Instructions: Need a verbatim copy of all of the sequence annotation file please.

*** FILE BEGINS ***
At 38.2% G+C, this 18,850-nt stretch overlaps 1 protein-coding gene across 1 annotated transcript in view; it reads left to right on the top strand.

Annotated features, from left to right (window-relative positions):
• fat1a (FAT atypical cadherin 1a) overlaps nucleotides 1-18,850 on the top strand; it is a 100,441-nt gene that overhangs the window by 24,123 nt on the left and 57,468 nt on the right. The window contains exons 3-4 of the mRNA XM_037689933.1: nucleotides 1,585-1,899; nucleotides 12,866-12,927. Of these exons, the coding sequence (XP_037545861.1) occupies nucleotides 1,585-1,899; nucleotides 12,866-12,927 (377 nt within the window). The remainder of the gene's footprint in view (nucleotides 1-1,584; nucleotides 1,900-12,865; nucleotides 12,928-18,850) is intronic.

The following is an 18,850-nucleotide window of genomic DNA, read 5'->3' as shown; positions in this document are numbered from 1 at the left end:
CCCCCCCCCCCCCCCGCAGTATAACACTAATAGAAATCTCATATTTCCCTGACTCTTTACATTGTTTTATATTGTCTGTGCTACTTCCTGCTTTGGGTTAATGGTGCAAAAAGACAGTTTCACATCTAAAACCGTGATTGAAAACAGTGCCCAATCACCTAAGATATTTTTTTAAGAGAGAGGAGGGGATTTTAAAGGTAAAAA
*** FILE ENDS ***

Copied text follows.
At 38.2% G+C, this 18,850-nt stretch overlaps 1 protein-coding gene across 1 annotated transcript in view; it reads left to right on the top strand.

Annotated features, from left to right (window-relative positions):
• fat1a (FAT atypical cadherin 1a) overlaps nucleotides 1-18,850 on the top strand; it is a 100,441-nt gene that overhangs the window by 24,123 nt on the left and 57,468 nt on the right. The window contains exons 3-4 of the mRNA XM_037689933.1: nucleotides 1,585-1,899; nucleotides 12,866-12,927. Of these exons, the coding sequence (XP_037545861.1) occupies nucleotides 1,585-1,899; nucleotides 12,866-12,927 (377 nt within the window). The remainder of the gene's footprint in view (nucleotides 1-1,584; nucleotides 1,900-12,865; nucleotides 12,928-18,850) is intronic.

The following is an 18,850-nucleotide window of genomic DNA, read 5'->3' as shown; positions in this document are numbered from 1 at the left end:
CCCCCCCCCCCCCCCGCAGTATAACACTAATAGAAATCTCATATTTCCCTGACTCTTTACATTGTTTTATATTGTCTGTGCTACTTCCTGCTTTGGGTTAATGGTGCAAAAAGACAGTTTCACATCTAAAACCGTGATTGAAAACAGTGCCCAATCACCTAAGATATTTTTTTAAGAGAGAGGAGGGGATTTTAAAGGTAAAAA